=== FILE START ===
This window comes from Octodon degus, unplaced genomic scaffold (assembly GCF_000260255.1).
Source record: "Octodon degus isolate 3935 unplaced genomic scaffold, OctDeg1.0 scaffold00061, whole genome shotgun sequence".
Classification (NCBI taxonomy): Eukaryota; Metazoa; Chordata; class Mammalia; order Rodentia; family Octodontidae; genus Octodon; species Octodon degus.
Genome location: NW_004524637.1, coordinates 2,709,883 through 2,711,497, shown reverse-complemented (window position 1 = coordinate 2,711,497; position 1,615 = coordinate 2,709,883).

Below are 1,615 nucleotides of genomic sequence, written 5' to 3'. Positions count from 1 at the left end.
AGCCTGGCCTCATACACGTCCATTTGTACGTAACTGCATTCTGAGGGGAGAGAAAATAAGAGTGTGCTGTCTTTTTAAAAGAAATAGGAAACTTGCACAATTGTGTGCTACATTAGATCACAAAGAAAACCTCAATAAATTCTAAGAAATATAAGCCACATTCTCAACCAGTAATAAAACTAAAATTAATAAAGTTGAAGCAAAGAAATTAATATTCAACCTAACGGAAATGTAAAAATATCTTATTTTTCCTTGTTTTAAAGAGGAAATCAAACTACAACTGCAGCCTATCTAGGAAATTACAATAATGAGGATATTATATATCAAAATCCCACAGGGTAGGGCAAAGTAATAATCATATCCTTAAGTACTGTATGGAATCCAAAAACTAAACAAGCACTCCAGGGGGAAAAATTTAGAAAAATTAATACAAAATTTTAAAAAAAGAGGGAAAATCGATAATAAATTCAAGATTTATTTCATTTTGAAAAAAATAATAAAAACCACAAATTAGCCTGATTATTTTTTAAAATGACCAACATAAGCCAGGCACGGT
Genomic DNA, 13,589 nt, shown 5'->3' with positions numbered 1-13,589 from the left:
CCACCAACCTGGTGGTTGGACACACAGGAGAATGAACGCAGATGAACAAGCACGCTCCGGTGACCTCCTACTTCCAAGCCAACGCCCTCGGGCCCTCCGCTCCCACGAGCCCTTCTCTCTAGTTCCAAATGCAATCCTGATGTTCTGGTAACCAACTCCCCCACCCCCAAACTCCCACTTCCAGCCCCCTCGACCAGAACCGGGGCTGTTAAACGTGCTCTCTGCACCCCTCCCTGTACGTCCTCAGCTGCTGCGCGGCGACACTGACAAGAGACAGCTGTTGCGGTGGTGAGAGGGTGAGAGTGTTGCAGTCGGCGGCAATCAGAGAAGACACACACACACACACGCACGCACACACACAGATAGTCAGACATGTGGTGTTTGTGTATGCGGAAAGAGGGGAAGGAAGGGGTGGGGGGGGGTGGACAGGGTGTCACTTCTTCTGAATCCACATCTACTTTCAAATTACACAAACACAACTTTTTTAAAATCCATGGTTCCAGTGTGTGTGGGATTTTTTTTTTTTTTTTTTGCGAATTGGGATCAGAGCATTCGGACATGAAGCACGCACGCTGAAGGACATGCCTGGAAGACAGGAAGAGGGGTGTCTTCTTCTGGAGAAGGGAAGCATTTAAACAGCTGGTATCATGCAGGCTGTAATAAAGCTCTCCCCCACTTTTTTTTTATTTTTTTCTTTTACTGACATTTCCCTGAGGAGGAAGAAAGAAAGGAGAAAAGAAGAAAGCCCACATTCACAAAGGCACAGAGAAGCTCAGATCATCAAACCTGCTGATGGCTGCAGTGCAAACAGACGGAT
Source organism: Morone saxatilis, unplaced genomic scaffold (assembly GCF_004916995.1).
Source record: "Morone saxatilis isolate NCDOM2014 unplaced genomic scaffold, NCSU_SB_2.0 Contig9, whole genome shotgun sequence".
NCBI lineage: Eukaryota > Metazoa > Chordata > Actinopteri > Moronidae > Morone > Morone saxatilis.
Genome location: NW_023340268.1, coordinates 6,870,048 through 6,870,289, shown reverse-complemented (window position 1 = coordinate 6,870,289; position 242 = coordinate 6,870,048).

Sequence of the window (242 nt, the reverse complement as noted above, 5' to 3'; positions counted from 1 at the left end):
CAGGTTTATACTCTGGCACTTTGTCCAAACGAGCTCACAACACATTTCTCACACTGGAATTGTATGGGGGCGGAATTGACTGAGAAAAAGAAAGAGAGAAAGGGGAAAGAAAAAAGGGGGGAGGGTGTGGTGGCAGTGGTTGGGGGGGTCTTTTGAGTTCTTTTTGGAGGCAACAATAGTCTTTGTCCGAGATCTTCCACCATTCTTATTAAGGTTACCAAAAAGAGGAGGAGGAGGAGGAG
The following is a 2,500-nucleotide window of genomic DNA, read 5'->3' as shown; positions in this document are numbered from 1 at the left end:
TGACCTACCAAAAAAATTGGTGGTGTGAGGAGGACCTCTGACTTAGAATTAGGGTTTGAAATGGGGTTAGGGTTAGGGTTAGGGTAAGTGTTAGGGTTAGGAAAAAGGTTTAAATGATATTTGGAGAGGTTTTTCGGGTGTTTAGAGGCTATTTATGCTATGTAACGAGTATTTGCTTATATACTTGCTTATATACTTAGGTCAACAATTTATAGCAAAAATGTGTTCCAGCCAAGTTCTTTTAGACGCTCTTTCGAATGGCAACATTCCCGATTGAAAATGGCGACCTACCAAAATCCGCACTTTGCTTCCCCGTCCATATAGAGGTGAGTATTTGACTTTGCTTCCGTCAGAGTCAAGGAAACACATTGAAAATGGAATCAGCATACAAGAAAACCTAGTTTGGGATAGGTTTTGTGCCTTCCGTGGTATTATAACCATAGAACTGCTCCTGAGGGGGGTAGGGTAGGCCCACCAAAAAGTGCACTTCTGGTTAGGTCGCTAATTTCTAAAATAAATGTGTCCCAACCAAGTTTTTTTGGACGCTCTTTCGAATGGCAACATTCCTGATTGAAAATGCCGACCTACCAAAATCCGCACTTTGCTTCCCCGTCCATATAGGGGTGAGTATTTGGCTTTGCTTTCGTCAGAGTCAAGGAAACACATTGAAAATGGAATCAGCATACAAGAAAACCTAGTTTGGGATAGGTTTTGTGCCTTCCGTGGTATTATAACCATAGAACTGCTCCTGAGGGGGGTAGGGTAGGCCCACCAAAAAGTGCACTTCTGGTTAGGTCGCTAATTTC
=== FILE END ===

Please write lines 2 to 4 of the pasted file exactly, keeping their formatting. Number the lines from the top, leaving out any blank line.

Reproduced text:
Source record: "Octodon degus isolate 3935 unplaced genomic scaffold, OctDeg1.0 scaffold00061, whole genome shotgun sequence".
Classification (NCBI taxonomy): Eukaryota; Metazoa; Chordata; class Mammalia; order Rodentia; family Octodontidae; genus Octodon; species Octodon degus.
Genome location: NW_004524637.1, coordinates 2,709,883 through 2,711,497, shown reverse-complemented (window position 1 = coordinate 2,711,497; position 1,615 = coordinate 2,709,883).